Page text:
It’s February. If you’ve resolved that it’s time to move on to the next stage of your life, then I’d like to suggest you don’t delay until May. Get started now.
Around here sellers, buyers, and even Realtors can often think a little too seasonally. Summer might be the only time of the year we can grow tomatoes in northern Wisconsin, but that doesn’t mean it’s the only time of year we can produce real estate sales.
Today’s lake-home market is no longer just a summertime surge. Maybe it’s because buyers are now eager to enjoy their new homes all year round. In the fall there’s hunting, fishing, paddling, hiking, biking, and ATVing. In the winter there’s skiing, snowmobiling, ice fishing, and just relaxing by the fire. Every spring, long before the water is warm enough for swimming, we’re blessed with months of weather that’s perfect for enjoying the great outdoors in other ways. (Well, OK. Two months.)
Serious, purposeful buyers are on the hunt all year round. At this very moment they’re getting pre-approved, researching lakes, and reaching for their checkbooks. So if you’re ready to move on to the next stage of your life, there’s no rational reason to delay until May. Keep in mind, too, that listing your home today doesn’t mean moving out next Tuesday. Even after we’ve done a little negotiating and you’ve accepted a buyer’s offer, more time will elapse before there’s an actual closing. Typically, unless it’s a cash offer with no inspections or other contingencies, that’s about another 60 days.
If things happen fast, could you end up moving while there’s still snow on the ground? Sure. But it’s really no big deal. (And on this I speak from experience.) Moving in the winter or early spring is nothing to be afraid of—especially if you’re paying someone else to load up the moving van and drive it away. Of course, if you’re leaving most furnishings behind, then moving will be less of an issue anyway.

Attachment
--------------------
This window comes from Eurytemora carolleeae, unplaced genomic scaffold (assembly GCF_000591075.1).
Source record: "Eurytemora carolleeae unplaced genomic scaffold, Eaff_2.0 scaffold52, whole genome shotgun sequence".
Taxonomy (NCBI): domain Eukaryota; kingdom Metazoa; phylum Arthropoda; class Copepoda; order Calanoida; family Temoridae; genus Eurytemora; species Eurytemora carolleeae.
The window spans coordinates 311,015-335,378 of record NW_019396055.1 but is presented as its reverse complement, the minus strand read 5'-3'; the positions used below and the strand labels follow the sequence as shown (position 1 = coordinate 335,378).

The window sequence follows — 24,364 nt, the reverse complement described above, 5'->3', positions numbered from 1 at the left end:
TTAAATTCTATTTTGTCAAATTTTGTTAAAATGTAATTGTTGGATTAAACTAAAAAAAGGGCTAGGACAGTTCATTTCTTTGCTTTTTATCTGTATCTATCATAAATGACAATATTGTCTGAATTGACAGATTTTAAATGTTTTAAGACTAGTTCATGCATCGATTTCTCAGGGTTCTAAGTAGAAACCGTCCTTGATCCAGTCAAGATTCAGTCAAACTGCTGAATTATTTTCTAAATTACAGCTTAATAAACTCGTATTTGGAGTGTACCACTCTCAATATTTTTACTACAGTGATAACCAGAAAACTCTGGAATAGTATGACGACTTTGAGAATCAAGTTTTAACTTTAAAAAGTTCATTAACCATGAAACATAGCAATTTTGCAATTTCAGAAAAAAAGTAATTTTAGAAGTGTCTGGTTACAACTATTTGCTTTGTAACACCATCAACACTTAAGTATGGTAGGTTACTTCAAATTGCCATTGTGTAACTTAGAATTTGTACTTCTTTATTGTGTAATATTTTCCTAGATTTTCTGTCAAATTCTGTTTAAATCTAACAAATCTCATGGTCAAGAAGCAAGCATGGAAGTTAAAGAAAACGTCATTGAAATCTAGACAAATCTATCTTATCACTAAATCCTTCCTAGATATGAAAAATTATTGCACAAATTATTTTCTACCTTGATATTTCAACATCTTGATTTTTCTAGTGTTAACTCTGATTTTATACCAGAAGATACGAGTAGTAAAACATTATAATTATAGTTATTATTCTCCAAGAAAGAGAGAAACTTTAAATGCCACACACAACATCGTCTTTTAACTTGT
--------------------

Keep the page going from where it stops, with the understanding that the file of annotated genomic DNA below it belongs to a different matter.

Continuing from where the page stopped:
If you were to receive an offer within the next month or two, there’s still one situation when a late spring could complicate your plans. That’s if you’re selling a three-season cabin. Most buyers will ask for an inspection, and it’s hard to inspect a cabin’s well, septic system, and plumbing without turning on the water. But even then, I’m usually able to help buyers and sellers work things out.
And for all the rest of you selling a year-round lake home or cabin, the best time to find buyers is… Year-round. So if you’d like to learn more about what your home is likely to sell for in our current market, give me a call now at 218-590-6634. Or, you can reach me at email@example.com.